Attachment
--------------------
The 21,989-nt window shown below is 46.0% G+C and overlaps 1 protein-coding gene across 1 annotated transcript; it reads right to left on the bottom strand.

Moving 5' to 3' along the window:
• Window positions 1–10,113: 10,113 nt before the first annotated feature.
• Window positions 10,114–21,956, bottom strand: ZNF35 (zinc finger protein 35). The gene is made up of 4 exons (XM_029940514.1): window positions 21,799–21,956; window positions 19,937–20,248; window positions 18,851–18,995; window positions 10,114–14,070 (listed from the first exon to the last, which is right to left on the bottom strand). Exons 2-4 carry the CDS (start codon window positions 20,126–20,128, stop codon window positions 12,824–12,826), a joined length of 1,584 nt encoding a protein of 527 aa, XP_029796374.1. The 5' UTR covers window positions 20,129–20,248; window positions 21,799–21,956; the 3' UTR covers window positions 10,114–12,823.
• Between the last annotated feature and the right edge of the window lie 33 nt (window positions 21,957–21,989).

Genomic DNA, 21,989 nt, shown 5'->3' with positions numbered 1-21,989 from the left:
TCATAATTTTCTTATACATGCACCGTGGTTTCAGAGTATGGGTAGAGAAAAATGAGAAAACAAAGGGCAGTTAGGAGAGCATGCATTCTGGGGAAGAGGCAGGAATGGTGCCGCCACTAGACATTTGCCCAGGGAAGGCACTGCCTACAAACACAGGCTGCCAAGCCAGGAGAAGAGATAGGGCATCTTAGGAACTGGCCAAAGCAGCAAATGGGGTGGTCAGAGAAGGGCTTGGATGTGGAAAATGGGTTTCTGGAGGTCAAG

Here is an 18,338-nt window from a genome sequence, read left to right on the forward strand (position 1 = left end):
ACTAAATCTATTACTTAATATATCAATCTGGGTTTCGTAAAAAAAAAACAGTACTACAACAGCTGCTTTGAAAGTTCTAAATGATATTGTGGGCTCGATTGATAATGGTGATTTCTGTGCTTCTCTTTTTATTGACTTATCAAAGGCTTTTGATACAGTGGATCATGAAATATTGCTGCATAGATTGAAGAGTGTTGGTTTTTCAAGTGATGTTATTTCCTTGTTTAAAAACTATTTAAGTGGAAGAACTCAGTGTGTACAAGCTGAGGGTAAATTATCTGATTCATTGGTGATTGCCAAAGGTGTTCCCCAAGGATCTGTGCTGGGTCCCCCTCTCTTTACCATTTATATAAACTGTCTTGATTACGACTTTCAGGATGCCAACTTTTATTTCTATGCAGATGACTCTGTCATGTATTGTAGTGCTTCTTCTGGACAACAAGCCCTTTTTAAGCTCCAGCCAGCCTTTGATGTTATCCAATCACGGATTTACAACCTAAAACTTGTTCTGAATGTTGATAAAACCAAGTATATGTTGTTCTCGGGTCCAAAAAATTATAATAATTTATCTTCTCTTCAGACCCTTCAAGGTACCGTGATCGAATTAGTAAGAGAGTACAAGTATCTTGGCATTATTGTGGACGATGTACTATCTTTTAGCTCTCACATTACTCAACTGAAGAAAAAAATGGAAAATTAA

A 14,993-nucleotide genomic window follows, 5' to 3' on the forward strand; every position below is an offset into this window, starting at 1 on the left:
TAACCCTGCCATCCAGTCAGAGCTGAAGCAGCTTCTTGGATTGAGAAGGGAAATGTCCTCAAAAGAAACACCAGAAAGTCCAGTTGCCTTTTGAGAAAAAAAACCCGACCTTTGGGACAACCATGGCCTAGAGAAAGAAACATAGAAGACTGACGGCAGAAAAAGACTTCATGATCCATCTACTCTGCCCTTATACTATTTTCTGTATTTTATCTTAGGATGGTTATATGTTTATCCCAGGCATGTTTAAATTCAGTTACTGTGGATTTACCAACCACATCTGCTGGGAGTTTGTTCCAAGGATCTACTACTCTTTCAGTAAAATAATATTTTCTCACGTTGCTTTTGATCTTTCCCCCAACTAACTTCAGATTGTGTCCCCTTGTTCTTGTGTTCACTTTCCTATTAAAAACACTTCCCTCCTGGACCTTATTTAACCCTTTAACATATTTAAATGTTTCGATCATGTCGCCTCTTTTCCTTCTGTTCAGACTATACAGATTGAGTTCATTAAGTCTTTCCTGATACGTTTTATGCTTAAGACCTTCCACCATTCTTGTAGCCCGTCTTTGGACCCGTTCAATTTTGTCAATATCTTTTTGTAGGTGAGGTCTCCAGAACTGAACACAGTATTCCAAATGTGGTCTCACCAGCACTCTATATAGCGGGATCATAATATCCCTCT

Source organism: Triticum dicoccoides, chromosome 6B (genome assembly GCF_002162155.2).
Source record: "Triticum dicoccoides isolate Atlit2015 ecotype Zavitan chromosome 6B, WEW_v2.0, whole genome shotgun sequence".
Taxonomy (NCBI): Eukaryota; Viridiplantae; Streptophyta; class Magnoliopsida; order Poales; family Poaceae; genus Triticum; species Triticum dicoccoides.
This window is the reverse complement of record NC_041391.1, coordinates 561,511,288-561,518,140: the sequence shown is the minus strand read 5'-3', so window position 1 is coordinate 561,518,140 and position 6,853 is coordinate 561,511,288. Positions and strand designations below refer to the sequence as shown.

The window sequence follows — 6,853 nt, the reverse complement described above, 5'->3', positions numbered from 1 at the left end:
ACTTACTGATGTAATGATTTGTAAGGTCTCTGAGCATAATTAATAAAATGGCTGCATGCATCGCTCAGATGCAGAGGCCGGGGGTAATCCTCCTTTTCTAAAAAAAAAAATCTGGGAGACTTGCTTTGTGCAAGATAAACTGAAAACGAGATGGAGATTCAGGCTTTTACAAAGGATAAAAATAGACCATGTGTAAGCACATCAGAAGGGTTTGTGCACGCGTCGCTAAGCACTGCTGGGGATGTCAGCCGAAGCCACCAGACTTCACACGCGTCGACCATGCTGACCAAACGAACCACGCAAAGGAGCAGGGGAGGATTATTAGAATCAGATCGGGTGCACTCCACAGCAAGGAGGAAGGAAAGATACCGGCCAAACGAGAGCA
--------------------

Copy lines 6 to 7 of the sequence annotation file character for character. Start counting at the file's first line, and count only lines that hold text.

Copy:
Genomic DNA, 21,989 nt, shown 5'->3' with positions numbered 1-21,989 from the left:
TCATAATTTTCTTATACATGCACCGTGGTTTCAGAGTATGGGTAGAGAAAAATGAGAAAACAAAGGGCAGTTAGGAGAGCATGCATTCTGGGGAAGAGGCAGGAATGGTGCCGCCACTAGACATTTGCCCAGGGAAGGCACTGCCTACAAACACAGGCTGCCAAGCCAGGAGAAGAGATAGGGCATCTTAGGAACTGGCCAAAGCAGCAAATGGGGTGGTCAGAGAAGGGCTTGGATGTGGAAAATGGGTTTCTGGAGGTCAAG